MOT Testing on Your Business Car: What is it, and Why Should You do it?

The MOT is a statutory check carried out and administered throughout the United Kingdom by the Driver and Vehicle Standards Agency (DVSA), a collaboration of the Driving Standards Agency (DSA) and the Vehicle and Operator Services Agency (VOSA). The DOT, which helps with the application of the MOT test and other related regulations, supervises these agencies.

MOT testing

What is the need to do MOT testing?

If your vehicle is over three years old, having an annual MOT check is a legal requirement to ensure your own safety as well as the safety of others on the road. The evaluations usually involve stringent rules, and it is necessary to protect certain key elements of the vehicle.

An MOT can cost you a maximum of £54.85 and helps to uncover potential problems that could impact your car’s health. Failure in the MOT testing not only makes it illegal to drive your vehicle, but it also makes your insurance invalid. Flaws identified through MOT testing are now marked as either “dangerous,” “major” or “minor” by the MOT tester and “dangerous” or “major” defects will result in failing the MOT test. Often, the MOT tester will provide advisory notes about issues you must monitor for your car that might become more dangerous in the future.

Should your car fail the MOT test, you will be given another MOT check for free provided your car does not leave the MOT test center and you can ask for the necessary repairs to be made at the center itself. It would help if you refrained from driving the car until repairs are made for faults identified as “dangerous,” while “major” faults require immediate repair at either the same or a different center.

What should you do to get your car ready for an MOT test?

First of all, look for a local MOT test center. For example, if you’re living in the cathedral city Wakefield, West Yorkshire, England, then you should get your car MOT tested with a local center, like Ossett Tyre House.

Your next step would be preparing your car to pass its MOT test. This will ensure you don’t have to pay for repairs later or, worse, have to pay for another MOT test to be conducted.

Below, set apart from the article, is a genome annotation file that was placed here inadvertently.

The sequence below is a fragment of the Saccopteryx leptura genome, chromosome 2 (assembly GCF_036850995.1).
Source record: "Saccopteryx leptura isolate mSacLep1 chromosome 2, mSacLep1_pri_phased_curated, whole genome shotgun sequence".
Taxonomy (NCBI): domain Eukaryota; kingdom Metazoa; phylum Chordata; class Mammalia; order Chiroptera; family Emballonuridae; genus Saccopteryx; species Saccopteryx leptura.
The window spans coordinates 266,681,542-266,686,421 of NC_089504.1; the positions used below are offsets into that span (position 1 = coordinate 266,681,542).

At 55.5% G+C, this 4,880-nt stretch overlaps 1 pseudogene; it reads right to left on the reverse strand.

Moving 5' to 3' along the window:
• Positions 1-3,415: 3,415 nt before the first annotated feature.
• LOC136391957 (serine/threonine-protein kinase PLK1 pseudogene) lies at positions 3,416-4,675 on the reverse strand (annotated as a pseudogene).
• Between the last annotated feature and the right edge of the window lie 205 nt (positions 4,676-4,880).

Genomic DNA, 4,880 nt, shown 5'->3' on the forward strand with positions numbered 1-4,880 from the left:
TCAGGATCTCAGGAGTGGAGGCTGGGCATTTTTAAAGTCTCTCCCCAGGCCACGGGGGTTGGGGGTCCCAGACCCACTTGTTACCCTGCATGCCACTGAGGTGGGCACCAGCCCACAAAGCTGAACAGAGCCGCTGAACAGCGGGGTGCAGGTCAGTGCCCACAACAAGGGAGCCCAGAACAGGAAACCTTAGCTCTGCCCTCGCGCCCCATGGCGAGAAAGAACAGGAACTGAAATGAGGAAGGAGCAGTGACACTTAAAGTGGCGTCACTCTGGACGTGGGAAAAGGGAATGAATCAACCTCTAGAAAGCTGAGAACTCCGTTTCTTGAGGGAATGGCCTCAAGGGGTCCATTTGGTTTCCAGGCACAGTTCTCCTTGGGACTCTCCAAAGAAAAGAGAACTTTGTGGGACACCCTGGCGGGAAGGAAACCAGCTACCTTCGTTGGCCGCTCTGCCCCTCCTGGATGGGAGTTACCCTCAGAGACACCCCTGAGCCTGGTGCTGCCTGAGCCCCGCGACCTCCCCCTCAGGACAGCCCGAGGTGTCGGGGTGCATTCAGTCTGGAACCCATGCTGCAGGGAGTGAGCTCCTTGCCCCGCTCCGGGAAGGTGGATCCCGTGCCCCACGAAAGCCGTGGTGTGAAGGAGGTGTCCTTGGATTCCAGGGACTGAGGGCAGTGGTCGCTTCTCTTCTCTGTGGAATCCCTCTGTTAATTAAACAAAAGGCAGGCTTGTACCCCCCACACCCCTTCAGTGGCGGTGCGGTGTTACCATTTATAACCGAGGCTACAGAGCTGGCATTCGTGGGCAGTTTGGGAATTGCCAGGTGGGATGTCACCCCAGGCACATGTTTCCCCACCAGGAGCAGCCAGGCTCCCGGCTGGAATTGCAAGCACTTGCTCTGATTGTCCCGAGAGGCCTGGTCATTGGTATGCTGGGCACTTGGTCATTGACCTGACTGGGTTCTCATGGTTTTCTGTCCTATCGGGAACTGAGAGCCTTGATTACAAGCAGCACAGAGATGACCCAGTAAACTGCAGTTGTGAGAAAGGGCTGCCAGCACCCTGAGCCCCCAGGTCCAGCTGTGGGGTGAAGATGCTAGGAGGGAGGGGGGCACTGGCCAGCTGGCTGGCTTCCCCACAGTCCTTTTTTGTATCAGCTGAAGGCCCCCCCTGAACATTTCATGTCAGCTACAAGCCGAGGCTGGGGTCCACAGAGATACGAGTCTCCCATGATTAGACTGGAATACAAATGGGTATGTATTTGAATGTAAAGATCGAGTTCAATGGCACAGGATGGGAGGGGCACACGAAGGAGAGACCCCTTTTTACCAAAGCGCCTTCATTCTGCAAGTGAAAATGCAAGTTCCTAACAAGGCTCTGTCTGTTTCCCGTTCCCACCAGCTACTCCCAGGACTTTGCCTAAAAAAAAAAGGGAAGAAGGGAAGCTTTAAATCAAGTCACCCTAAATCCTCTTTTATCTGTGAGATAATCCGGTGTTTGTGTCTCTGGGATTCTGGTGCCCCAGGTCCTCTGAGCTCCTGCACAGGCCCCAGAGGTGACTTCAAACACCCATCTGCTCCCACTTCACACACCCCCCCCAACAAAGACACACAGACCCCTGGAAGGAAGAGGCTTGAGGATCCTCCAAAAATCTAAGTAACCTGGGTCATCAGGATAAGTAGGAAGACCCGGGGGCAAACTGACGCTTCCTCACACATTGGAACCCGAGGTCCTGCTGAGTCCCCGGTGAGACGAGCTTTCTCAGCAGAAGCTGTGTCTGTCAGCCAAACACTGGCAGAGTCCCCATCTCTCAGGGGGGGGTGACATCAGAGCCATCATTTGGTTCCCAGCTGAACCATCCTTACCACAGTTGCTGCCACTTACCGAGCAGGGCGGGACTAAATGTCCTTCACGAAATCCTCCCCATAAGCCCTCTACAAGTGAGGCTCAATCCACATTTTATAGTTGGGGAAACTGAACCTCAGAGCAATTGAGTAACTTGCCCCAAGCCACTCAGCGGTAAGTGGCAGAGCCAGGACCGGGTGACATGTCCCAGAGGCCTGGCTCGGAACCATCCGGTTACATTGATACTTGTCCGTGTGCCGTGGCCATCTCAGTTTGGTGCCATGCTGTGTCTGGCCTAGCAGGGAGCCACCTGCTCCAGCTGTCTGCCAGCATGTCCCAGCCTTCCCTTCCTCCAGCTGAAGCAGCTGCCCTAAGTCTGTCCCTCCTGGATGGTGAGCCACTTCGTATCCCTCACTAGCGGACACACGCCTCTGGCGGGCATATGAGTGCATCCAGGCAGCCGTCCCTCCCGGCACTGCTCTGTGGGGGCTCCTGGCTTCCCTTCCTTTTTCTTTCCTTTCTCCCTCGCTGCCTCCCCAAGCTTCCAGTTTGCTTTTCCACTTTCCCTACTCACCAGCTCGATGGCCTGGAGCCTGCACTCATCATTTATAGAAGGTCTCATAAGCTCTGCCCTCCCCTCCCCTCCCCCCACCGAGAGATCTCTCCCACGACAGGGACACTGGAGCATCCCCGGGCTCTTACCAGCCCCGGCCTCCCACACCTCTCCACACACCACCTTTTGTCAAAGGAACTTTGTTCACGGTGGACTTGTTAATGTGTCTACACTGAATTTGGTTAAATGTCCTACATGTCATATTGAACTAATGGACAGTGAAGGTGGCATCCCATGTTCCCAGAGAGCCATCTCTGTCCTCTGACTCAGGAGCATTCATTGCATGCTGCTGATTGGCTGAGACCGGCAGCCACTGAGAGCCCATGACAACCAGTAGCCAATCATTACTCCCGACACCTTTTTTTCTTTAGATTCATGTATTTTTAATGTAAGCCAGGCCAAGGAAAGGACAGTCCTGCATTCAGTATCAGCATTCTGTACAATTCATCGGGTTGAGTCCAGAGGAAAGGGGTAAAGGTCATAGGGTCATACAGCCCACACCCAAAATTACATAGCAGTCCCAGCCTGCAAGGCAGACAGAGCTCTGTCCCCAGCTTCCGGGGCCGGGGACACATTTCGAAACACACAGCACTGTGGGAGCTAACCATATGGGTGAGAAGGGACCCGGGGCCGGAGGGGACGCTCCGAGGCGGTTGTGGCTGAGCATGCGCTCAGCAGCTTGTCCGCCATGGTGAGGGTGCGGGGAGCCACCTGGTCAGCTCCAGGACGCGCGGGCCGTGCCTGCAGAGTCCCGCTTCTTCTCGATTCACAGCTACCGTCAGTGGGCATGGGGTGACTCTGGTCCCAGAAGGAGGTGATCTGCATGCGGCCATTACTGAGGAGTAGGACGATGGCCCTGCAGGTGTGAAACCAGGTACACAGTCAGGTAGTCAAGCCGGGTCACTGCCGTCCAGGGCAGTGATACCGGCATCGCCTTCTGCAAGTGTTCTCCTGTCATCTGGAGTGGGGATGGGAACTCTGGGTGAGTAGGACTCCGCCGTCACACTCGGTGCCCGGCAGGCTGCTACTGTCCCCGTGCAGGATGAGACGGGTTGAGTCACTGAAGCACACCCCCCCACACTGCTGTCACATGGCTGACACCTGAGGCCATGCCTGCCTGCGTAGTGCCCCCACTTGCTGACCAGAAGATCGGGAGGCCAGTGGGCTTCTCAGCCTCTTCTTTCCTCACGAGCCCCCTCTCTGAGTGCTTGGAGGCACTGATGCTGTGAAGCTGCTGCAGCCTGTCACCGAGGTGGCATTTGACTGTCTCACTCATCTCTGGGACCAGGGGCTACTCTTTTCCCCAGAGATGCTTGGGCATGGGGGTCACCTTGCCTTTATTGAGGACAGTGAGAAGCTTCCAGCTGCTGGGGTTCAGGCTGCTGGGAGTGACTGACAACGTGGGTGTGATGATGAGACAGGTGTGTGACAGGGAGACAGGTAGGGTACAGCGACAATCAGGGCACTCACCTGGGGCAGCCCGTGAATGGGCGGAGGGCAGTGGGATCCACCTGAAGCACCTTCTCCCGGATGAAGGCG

Here are some quick exterior, interior, and mechanical checks to do before the MOT test:

  • The minimum legal diameter of the tire is 1.6 mm, so test the small elevated sections at groove bottoms and if they are weak or flat, pick up new tires.
  • It’s often difficult to notice when bulbs stop working, so ensuring your sidelights, headlights, indicators, and bulbs on the registration plate are working is crucial as this is one of the most common reasons cars fail MOT tests. Replacing lights that don’t work will help to tackle this problem.
  • Ensure that your brake pipe has no noticeable leaks and check the working of your car’s warning light if you have an ABS brake system. Also, ensure that keying your car turns on all the dashboard lights.
  • If your windscreen cracks are larger than a diameter of 1 cm, you may need to repair or replace them. Checking to make sure your wipers are in good condition and refreshing your screenwash while doing so is also necessary.
  • Fixing a loose or noisy exhaust pipe, and ensuring seatbelts and doors are functioning properly is also important. Check to ensure your car’s horn is easy to access from the driver’s position and is audible, and also make sure seats are anchored safely.
  • Clean, legible (from 20 meters away), and legal registration plates are a must, and ensuring proper state of mirrors, including rear-view and wing mirrors, will not only ensure visual clarity in what’s happening around you, but it will also fetch your car an approval on its MOT test.
  • Maintaining your car’s bodywork is another important point to prepare for your MOT test as rusty panels, and bodywork gaps can cost your car its approval statement on the MOT certificate.
  • Checking that your car’s suspension works, its exhaust emissions are within legal limits, and the fuel system functions properly are crucial to preparing for an MOT test.

Cover photo credit: EthelRedThePetrolHead / Flickr

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